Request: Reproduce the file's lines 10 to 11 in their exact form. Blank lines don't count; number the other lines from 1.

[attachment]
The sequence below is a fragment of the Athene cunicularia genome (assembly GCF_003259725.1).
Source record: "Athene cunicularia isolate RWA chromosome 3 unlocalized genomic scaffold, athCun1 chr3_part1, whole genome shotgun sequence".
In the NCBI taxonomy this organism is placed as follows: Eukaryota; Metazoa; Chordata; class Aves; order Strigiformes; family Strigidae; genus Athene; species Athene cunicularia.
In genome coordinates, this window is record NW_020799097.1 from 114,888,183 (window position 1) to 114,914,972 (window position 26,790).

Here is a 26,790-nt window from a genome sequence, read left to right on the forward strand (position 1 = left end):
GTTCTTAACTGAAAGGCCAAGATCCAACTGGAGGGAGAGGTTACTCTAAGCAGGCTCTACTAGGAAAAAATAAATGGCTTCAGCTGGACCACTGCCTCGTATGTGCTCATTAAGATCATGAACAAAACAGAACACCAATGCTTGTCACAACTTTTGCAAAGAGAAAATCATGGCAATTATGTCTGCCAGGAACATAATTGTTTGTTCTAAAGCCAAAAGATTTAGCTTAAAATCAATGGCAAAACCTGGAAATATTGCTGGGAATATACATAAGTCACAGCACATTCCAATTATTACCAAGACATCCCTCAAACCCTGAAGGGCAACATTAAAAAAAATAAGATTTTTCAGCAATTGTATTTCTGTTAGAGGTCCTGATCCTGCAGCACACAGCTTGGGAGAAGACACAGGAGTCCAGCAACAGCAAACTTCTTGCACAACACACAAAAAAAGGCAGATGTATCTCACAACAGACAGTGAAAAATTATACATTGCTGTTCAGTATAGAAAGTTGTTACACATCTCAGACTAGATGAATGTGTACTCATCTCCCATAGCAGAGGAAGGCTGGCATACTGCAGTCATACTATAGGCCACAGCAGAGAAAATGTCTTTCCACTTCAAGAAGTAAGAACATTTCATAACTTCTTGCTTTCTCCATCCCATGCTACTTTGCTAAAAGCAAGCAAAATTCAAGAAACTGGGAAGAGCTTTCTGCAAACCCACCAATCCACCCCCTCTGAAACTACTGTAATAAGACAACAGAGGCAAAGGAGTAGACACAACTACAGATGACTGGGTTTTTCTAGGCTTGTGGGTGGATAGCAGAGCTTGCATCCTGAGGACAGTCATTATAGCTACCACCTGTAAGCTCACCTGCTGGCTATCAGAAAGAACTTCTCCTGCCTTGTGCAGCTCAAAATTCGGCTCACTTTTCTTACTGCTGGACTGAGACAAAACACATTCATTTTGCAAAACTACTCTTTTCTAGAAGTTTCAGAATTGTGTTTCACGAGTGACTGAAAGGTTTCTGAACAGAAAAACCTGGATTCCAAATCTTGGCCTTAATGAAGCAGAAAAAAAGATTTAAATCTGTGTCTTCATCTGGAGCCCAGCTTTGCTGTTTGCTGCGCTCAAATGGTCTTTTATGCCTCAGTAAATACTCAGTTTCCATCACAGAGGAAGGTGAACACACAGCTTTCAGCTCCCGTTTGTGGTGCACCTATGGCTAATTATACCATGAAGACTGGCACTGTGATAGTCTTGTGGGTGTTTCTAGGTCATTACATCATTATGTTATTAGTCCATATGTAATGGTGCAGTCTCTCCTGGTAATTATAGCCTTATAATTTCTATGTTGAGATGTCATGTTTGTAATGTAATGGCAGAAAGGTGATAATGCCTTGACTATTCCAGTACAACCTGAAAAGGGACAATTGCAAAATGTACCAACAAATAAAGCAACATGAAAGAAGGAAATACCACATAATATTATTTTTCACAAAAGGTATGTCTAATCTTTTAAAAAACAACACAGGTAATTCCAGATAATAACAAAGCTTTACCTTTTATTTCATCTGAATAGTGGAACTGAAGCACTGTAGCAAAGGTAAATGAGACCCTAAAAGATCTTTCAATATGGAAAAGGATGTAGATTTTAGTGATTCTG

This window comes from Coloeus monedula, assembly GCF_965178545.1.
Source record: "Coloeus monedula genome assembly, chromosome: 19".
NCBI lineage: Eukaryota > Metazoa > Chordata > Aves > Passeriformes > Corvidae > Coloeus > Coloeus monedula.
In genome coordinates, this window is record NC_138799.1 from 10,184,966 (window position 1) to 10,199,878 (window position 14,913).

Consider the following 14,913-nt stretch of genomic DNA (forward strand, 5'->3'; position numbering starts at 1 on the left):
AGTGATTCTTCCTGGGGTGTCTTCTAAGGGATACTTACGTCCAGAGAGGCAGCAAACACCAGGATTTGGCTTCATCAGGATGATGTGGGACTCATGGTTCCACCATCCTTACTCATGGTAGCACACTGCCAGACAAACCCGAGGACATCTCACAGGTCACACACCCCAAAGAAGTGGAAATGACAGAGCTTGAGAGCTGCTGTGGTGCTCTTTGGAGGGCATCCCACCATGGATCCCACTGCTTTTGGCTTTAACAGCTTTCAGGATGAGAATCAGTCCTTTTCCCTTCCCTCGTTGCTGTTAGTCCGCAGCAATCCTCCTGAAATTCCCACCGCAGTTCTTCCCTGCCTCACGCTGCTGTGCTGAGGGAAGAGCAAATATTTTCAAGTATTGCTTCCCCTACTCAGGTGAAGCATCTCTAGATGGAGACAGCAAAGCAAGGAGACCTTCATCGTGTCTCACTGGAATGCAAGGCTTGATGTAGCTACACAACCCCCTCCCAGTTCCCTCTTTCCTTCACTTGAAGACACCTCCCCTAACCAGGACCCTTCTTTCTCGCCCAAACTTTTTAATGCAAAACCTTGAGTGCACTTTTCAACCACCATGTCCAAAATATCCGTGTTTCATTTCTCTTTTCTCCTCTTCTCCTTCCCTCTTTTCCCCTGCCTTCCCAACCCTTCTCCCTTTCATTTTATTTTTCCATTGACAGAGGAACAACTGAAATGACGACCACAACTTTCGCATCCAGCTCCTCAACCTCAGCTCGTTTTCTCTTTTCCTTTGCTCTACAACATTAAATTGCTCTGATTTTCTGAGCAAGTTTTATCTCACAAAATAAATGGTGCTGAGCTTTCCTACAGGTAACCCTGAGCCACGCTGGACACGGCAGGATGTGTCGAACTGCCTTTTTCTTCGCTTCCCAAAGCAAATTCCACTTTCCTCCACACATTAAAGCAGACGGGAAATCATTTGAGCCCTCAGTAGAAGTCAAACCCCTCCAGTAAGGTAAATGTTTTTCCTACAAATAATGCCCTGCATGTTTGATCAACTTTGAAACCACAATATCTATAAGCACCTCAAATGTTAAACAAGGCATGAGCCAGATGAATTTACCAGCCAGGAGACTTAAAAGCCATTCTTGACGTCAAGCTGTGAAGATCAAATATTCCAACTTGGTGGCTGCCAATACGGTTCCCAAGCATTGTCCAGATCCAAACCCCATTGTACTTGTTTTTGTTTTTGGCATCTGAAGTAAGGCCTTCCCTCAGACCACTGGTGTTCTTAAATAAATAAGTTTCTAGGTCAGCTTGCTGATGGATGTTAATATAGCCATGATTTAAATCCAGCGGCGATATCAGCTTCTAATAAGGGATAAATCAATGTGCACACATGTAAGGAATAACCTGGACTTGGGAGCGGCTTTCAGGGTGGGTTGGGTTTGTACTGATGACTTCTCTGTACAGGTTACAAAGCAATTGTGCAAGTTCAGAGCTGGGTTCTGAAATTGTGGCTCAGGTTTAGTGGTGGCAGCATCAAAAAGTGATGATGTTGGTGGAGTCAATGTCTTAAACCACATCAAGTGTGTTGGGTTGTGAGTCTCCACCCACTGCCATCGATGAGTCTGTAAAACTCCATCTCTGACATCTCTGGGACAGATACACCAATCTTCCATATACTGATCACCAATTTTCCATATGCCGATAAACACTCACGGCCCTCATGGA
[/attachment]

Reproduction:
In genome coordinates, this window is record NC_138799.1 from 10,184,966 (window position 1) to 10,199,878 (window position 14,913).

Consider the following 14,913-nt stretch of genomic DNA (forward strand, 5'->3'; position numbering starts at 1 on the left):